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Predicting the binary black hole population of the Milky Way with cosmological simulations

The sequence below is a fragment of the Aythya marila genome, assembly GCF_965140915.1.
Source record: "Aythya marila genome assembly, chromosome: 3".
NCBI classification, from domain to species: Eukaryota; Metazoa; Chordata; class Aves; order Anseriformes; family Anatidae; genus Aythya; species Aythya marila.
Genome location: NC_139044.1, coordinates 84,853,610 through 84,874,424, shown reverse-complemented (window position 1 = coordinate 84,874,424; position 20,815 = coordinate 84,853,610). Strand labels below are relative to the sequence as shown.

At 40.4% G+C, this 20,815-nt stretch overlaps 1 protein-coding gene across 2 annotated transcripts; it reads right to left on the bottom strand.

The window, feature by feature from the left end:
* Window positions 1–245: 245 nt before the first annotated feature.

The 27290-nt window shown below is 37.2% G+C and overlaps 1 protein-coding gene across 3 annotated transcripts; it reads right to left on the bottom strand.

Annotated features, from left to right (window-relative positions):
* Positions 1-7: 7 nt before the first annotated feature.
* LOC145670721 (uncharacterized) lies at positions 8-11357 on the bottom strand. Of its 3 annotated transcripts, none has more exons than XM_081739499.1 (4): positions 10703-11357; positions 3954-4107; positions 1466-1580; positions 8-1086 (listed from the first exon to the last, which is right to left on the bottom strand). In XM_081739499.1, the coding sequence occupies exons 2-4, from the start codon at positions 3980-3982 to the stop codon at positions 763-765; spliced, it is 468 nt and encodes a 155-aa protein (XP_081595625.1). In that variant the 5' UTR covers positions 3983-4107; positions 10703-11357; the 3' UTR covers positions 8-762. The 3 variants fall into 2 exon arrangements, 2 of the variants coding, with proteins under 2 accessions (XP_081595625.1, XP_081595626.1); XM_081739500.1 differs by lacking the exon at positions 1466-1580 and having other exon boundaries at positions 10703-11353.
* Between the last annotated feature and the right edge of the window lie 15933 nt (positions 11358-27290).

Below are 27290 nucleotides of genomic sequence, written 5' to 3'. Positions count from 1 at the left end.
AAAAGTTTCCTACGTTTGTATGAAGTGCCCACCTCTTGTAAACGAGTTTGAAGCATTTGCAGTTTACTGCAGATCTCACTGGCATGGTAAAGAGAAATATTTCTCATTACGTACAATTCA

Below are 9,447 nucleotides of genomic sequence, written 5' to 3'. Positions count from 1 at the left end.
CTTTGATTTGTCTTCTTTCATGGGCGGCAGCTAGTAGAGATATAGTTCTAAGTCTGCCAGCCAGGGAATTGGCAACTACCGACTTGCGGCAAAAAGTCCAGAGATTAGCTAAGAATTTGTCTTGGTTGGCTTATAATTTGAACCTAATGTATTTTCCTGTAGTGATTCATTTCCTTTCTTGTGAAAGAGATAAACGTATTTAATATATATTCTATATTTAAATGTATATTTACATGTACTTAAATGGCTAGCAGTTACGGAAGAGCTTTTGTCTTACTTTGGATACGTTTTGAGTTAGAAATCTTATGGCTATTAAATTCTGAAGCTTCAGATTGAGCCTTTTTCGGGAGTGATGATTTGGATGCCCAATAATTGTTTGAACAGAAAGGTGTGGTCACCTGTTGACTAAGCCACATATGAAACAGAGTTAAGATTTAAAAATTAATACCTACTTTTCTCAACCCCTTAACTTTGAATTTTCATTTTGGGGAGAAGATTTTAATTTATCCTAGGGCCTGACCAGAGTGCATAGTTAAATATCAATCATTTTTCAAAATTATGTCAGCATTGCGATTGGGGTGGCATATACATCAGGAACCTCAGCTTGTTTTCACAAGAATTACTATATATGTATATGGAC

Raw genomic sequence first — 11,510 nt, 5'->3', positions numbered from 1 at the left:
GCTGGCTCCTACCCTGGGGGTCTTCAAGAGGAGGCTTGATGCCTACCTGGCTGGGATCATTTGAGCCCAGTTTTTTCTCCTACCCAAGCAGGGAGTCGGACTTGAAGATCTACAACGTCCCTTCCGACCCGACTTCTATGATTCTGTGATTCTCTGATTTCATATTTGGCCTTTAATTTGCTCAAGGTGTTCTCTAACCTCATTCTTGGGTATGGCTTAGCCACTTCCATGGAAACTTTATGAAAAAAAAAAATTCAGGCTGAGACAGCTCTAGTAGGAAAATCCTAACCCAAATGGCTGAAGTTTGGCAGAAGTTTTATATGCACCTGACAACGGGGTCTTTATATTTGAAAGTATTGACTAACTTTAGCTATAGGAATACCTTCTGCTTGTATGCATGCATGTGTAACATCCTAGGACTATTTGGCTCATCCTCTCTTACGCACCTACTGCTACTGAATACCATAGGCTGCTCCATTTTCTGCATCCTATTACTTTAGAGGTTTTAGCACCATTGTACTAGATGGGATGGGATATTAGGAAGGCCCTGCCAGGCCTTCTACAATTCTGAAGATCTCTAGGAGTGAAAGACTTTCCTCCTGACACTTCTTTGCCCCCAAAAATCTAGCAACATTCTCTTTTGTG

Binary black holes are the primary endpoint of massive stars. Their properties provide a unique opportunity to constrain binary evolution, which remains poorly understood. We predict the main properties of binary black holes and their merger products in/around the Milky Way. We present the first combination of a high-resolution cosmological simulation of a Milky Way-mass galaxy with a binary population synthesis model in this context. The hydrodynamic simulation, taken from the FIRE project, provides a cosmologically realistic star formation history for the galaxy, its stellar halo, and satellites. During post-processing, we apply a metallicity-dependent evolutionary model to the star particles to produce individual binary black holes. We find that 7 × 105 binary black holes have merged in the model Milky Way, and 1.2 × 106 binaries are still present, with a mean mass of 28M⊙. Because the black hole progenitors are strongly biased towards low-metallicity stars, half reside in the stellar halo and satellites and a third were formed outside the main galaxy. The numbers and mass distribution of the merged systems is broadly compatible with the LIGO/Virgo detections. Our simplified binary evolution models predict that LISA will detect more than 20 binary black holes, but that electromagnetic observations will be challenging. Our method will allow for constraints on the evolution of massive binaries based on comparisons between observations of compact objects and the predictions of varying binary evolution models. We provide online data of our star formation model and binary black hole distribution.

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